Kampala, Uganda | THE INDEPENDENT | Christopher Darlington is a drone pilot and mechanic. He shoots music videos, ceremonies and documentaries for his clients. He charges between Shillings 300,000 and 500,000 and is glad business is available. Darlington looks forward to the first and last two months of the year because these are peak times in his business.
Beginning of the year comes with New Year celebrations and graduations while end of year comes with marriage ceremonies. He gets customers in different parts of the country where he also meets different difficulties that could damage his machines.
According to Darlington, sometimes he has to film in a windy area, which exposes his machine to damage. Wind can affect the jimbo claps, a component of the drone that holds the camera in position to avoid unnecessary movements.
He says one would have to part with Shillings 1.5 million to replace it. Some drone have sensors that can detect objects and alert the pilot while others don’t. A drone can also suffer an accident when it hits an object, crash into a tree or birds.
“A severe crash could affect the camera, Jimbo claps and the transmitter that carries the image from the camera to the storage,” he said. Darlington says that the cost of replacing the damaged components can be quite expensive.
A set of propellers costs between Shillings 250, 000 and 300,000 while batteries go for about Shillings 350,000 and 400,000. A camera would cost about Shillings 1.5million.
Darlington explains that it is more difficult to replace the parts because there is no local shop for drones. One either buys second hand components from colleagues with spoilt drones or makes or orders online.
He buys spoilt drones to get spare parts for his customers. He also uses online shopping platform eBay to ship in spare parts and new drones. A new drone, he says goes for close to Shillings 3.5million Shillings and shipping costs Shillings 500,000.
Darlington just like other drone operators has to face such risks. There is no insurance for drone as of now. However, insurers have been tipped on drone insurance as a product worth including on their packages.
This was in a workshop held at Royal Suits Bugolobi by Fly Lab-, a Non-government Organization that seeks to provide solutions to Uganda’s challenges and needs through use of appropriate robotics and supportive technologies.
Joshua Ogwal, the training Manager Uganda Flying School, says that drones are prone to various risks especially during flying. He says insurance companies can have an insurance package of accidents since drones can hit an object in the air and fall down or could just lose control just like any other aviation machine.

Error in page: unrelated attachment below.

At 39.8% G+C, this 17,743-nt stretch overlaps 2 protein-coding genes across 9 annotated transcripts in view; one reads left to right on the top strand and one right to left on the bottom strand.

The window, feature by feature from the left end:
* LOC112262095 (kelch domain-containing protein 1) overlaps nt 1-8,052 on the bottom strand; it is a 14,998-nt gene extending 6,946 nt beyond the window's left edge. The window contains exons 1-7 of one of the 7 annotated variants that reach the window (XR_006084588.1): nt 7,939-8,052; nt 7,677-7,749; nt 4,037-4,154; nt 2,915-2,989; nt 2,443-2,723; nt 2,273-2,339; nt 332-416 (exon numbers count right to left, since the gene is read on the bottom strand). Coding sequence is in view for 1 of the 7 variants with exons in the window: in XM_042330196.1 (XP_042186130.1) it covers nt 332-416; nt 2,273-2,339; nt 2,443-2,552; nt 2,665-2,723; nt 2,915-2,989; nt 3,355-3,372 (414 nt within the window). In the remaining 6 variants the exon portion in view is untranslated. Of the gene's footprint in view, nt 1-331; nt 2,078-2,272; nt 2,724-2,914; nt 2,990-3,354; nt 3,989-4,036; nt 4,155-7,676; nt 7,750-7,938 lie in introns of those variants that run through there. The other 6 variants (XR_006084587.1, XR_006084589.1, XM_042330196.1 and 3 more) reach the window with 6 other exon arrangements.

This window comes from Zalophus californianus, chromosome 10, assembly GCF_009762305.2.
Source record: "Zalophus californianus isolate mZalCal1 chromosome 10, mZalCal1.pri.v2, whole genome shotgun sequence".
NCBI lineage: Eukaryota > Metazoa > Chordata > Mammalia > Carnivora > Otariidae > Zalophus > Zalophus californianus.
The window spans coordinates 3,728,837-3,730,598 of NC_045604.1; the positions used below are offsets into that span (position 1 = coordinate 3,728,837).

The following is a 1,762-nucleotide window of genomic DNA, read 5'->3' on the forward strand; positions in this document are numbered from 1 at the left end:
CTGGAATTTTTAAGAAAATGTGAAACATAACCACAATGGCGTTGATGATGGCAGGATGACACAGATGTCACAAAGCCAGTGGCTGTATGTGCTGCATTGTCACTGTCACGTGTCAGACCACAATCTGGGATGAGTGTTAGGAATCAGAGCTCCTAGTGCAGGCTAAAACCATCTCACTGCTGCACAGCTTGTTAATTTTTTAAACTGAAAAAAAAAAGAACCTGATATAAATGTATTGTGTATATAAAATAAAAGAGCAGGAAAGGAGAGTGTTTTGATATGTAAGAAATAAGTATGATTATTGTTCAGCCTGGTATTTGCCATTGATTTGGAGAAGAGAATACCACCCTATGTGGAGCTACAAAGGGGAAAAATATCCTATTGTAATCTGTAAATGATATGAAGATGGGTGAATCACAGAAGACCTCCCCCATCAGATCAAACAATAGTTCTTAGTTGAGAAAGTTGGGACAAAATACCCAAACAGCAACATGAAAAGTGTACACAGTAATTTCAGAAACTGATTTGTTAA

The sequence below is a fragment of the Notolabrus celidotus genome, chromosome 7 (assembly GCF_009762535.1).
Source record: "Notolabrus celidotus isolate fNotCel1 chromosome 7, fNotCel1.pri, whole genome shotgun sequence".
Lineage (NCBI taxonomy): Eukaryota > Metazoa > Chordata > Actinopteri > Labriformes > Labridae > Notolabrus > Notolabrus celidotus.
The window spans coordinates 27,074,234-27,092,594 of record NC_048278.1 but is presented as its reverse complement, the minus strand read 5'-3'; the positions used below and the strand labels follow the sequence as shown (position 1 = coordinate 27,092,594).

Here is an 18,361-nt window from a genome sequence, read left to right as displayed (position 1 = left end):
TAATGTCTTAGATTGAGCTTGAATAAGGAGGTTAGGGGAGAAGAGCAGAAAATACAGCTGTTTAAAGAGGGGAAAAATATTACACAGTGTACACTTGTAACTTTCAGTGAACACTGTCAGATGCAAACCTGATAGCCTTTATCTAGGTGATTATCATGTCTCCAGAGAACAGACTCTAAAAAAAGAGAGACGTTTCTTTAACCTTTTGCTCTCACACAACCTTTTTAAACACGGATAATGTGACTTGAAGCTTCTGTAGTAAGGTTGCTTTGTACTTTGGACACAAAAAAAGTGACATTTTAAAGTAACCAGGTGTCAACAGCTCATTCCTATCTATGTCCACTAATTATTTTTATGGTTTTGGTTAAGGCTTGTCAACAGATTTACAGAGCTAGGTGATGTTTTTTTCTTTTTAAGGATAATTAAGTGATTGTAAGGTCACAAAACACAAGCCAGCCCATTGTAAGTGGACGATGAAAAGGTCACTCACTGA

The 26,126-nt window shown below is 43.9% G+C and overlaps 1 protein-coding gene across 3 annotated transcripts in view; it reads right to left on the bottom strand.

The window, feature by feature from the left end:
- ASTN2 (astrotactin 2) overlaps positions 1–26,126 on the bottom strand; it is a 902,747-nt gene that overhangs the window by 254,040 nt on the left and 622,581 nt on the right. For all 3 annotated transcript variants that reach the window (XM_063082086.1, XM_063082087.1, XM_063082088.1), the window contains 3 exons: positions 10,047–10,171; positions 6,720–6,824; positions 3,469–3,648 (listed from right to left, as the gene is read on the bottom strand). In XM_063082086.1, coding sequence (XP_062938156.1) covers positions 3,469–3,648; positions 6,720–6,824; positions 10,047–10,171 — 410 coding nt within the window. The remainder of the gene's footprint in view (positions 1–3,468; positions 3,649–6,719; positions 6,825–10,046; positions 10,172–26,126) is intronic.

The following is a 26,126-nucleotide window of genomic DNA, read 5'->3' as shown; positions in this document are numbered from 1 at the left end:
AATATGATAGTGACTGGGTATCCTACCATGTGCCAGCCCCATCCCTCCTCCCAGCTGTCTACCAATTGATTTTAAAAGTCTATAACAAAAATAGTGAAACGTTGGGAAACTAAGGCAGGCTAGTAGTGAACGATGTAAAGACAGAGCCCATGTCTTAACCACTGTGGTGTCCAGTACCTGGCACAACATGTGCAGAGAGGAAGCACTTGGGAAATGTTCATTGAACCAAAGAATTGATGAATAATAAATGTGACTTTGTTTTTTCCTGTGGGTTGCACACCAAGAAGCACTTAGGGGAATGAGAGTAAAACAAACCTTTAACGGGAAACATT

An insurer could also have insurance in regards to violating security rules like flying over restricted area. Civil Aviation Authority-CAA has earmarked areas acting as no-fly zones for drones in Uganda. They include State House – Entebbe, State house – Kampala, Entebbe International Airport, and the Presidential Ranch in Gomba.
According to Uganda Revenue Authority-URA, there are 442 drones in the country. The use of Remote Piloted Aircraft Systems commonly known as Drones is steadily increasing in the country especially in the music and film industry. These can be used in Oil and Gas infrastructure mapping, precision aerial surveying, cargo, train and track inspection.
In April this year, Fly Labs introduced drones to government for use in delivering health commodities and other health products to Kalangala Islands. This was intended to ease the transportation of the same.
Tina Mutabazi, the Coordinator of Fly Labs says there are several issues that need to be taken into consideration by both the insurer and the operator. For instance she says drone operators should sensitize the community within, which they operate their drones to avoid cases of evasion of privacy.
She adds that such scenarios associated with drones should also be looked at by companies that would embrace drone insurance. Drone insurance primarily covers third-party liability, bodily injury and property damage claims for small business owners.
Simon Kalanzi, an underwriting secretary at ICEA insurance company, says drones are a new venture for insurance. He says there are opportunities for both insurance companies and their clients considering that their usage is growing.
He however says that Insurance companies would have to come up with regulations and requirements upon transacting with drone operators. For instance, he says they should mind the expertise of the operators and their commitment to following aviation laws.
Christopher Darlington is eager to know how drone insurance will help the business. He hopes the insurance will not be so expensive for them. CAA together with the Air Navigation Services, the Civil Aviation Safety and Security Oversight Agency and UCC are currently drafting a set of regulations that will be used to govern drone operations in the country.
Among the regulations is that an operator must have a Remote Pilot License from the CAA, a URA certificate and must have paid value added tax, among other requirements before a drone is operated. With the existence of proper regulations governing this industry, it makes it easy for the insurance company to make business transaction with the operators or owners of drones.